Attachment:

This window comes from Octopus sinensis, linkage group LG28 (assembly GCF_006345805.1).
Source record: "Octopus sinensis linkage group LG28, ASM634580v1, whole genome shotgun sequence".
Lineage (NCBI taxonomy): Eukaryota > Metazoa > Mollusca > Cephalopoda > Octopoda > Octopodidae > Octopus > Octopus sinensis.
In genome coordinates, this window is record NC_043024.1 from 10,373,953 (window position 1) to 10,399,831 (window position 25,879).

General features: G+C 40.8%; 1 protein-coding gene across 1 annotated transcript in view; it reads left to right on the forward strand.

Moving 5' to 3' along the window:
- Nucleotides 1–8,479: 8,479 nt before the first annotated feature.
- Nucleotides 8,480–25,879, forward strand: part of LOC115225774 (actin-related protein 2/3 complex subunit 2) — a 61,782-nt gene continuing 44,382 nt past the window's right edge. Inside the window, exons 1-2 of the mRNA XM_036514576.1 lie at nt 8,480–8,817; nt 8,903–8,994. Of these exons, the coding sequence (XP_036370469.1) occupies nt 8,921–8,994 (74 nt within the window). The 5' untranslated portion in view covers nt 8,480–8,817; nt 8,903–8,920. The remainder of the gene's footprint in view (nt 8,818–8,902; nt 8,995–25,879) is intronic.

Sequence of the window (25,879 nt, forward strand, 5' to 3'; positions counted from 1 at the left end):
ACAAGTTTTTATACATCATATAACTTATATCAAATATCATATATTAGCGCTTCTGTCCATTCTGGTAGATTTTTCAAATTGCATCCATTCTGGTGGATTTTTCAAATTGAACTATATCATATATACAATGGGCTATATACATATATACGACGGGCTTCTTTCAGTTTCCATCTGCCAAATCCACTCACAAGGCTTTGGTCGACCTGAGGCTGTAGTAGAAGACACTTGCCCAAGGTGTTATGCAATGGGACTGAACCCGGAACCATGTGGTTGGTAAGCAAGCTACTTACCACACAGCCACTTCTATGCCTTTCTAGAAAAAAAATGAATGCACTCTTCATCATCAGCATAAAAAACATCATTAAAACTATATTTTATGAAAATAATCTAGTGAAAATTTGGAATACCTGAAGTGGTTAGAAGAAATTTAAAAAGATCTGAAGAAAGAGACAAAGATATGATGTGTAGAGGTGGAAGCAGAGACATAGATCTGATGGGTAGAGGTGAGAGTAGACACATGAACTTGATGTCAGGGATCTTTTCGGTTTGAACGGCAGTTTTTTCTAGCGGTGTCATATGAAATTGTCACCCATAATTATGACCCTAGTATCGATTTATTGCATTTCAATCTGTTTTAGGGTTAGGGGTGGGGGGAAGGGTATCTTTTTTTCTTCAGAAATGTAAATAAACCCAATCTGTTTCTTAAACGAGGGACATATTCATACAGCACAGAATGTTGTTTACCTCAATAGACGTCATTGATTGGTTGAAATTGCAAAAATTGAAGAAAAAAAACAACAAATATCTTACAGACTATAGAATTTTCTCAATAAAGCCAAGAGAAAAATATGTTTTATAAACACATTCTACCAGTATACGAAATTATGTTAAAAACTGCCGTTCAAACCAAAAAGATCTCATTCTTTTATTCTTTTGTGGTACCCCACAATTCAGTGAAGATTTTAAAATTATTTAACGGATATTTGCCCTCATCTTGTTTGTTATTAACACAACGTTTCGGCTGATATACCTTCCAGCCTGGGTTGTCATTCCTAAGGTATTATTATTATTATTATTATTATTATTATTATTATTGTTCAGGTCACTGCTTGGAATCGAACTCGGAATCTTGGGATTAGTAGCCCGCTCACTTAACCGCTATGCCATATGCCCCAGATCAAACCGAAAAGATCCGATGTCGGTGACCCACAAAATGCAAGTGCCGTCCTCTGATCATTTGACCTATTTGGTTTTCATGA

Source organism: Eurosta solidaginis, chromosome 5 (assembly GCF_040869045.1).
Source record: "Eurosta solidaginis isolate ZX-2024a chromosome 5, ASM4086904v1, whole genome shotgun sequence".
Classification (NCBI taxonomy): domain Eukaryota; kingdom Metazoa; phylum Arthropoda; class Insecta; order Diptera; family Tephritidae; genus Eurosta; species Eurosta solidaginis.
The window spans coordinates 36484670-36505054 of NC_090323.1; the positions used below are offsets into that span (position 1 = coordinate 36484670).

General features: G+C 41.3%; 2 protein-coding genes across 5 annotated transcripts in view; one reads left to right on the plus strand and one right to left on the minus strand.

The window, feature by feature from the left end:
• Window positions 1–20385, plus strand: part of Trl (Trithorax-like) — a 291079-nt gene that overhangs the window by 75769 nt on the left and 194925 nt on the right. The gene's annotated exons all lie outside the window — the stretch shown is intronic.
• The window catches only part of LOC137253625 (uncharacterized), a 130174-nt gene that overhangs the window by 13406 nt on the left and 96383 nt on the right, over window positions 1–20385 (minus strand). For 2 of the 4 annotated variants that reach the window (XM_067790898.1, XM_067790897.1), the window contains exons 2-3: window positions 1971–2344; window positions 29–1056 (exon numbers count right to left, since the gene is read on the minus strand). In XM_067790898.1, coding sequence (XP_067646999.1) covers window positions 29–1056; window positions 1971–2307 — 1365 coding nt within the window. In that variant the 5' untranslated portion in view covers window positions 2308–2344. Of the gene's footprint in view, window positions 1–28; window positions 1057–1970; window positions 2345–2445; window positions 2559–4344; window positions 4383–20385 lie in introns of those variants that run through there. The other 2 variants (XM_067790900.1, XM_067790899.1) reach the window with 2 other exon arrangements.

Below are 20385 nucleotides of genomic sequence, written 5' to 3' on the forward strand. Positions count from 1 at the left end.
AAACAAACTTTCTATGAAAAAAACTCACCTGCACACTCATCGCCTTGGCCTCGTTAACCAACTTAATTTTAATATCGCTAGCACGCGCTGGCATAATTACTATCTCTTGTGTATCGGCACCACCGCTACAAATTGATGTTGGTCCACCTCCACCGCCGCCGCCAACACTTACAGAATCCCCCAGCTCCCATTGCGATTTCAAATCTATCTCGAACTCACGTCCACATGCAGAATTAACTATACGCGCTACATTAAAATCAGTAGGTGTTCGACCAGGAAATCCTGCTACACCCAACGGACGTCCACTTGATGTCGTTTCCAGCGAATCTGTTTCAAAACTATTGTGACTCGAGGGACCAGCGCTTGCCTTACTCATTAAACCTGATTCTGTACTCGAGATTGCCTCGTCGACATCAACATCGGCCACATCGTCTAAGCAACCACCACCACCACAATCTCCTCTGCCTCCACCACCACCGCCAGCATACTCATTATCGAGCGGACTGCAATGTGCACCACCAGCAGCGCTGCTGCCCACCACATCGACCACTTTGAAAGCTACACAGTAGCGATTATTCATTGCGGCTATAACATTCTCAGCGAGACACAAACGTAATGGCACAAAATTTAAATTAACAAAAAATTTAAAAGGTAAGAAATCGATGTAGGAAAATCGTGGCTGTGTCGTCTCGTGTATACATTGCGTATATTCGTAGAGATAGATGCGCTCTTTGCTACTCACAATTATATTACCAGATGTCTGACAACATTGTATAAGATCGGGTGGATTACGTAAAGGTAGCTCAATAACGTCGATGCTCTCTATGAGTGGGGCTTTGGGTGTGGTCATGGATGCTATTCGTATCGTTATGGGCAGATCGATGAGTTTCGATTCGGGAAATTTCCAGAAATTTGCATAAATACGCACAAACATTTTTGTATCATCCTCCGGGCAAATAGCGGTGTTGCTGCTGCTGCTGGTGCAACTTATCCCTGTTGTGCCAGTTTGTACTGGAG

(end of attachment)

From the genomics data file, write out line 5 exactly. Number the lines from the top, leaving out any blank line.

General features: G+C 40.8%; 1 protein-coding gene across 1 annotated transcript in view; it reads left to right on the forward strand.